4 Reasons You Gain Weight After Gastric Bypass
K. Mathews on 17 Aug 2011 at 9:00am
With a 96% Worth-It Rating, gastric bypass surgery has been a savior for obese patients hoping to look and feel healthier. Though the results may seem miraculous, according to Long Island Bariatric surgeon Dr. Shawn Garber, lost weight is regained in about 20-30% of patients. Here are four reasons why people put back on the pounds after bariatric surgery, and what they can do about it:
1. Unhealthy Habits
Following surgery, patients become complacent with their new trim appearance and don’t work toward actively maintaining their body. In the words of Houston Bariatric surgeon Dr. Ricardo M. Bonnor, “It is important in the immediate post-operative period to develop a good game plan and establish healthy eating habits that will carry you for the rest of your life.”
“There are a number of anatomic and physiological conditions that can occur that cause the patient to no longer have adequate hunger or volume control,” says Bariatric surgeon Dr. Lloyd Stegemann of Corpus Christi. Although he says that this is the case for only about 5% of patients who regain weight, it is not altogether uncommon and usually requires a second operation to resolve the issues.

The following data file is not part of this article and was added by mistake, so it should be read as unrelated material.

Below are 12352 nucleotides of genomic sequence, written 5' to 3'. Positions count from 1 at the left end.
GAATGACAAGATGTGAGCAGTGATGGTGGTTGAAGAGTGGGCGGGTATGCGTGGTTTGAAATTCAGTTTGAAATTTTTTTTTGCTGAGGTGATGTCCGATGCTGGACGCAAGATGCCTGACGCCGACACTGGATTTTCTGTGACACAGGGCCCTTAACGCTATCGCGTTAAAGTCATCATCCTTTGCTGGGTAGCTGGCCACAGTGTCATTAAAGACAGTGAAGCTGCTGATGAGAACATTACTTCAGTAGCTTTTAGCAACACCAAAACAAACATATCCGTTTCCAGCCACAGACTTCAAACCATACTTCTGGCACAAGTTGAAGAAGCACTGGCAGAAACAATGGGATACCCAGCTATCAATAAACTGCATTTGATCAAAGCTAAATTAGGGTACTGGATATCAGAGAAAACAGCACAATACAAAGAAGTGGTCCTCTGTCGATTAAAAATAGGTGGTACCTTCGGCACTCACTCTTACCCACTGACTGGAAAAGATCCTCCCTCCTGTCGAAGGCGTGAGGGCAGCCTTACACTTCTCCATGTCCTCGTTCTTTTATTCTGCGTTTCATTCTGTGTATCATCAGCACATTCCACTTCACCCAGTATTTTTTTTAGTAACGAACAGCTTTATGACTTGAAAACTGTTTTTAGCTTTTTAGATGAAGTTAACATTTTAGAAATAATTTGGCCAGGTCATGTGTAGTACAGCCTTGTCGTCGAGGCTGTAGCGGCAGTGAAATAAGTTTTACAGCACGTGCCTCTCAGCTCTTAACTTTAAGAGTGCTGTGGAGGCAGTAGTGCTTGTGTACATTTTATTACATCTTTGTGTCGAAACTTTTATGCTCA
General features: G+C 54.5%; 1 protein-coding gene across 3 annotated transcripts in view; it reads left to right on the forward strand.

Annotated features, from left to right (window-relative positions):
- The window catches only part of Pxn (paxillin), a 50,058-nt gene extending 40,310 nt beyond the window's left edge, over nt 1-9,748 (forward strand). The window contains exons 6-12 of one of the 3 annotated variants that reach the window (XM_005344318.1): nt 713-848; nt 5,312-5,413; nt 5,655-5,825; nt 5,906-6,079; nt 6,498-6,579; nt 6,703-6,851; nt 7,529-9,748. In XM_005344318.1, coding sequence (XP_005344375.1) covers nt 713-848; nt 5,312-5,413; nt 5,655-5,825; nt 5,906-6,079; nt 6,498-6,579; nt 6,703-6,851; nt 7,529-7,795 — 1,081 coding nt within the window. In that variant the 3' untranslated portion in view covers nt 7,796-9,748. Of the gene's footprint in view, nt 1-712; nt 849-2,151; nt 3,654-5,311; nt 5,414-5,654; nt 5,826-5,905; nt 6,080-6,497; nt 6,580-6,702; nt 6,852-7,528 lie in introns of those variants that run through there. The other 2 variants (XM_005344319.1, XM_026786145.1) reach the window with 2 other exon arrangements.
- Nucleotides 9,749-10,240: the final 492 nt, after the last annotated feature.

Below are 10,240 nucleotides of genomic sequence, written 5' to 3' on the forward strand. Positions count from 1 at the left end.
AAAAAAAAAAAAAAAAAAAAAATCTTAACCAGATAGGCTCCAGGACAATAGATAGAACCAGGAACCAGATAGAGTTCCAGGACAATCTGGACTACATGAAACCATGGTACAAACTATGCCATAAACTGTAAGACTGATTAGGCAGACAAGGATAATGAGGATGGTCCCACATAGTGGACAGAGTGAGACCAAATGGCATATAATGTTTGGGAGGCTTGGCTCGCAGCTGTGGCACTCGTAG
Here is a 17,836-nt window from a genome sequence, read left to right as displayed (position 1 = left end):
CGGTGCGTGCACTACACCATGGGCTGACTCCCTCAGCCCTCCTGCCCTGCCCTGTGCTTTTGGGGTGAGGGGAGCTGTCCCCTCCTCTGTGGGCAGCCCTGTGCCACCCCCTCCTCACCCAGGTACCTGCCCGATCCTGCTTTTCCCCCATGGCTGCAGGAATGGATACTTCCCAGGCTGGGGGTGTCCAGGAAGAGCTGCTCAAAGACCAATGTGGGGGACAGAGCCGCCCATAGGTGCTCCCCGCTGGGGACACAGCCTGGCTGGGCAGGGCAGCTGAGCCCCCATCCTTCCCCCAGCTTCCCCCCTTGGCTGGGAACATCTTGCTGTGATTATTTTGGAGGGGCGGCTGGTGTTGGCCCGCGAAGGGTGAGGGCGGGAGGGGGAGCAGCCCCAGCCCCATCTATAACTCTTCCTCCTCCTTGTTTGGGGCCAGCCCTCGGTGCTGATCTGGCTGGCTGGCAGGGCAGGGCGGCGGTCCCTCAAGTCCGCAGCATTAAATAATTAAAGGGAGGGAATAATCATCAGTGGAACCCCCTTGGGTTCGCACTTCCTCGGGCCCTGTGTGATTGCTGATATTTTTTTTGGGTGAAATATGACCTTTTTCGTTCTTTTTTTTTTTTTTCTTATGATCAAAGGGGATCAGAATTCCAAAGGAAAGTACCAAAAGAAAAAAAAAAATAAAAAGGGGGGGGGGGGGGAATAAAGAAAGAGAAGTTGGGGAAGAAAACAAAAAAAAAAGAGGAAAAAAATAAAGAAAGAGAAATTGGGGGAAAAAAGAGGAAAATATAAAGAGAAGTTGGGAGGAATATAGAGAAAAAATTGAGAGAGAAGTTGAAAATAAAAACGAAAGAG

3. Eating High Calorie Foods
It’s true that gastric bypass patients will feel fuller sooner, but that effect means little for people who consume foods with a high calorie to volume ratio, such as protein and milkshakes. Los Angeles plastic surgeon Dr. Raffy Karamanoukian warns that digesting these smaller foods that pack in a lot of calories are likely to result in weight gain.
4. Pouch Expansion
If the stomach returns to its former size, obviously it will not help curb consumption. While there are several approaches to readjust the pouch, Long Island Bariatric surgeon Dr. David Buchin recommends “consult[ing] with a bariatric surgeon who is proficient in revisional surgery.”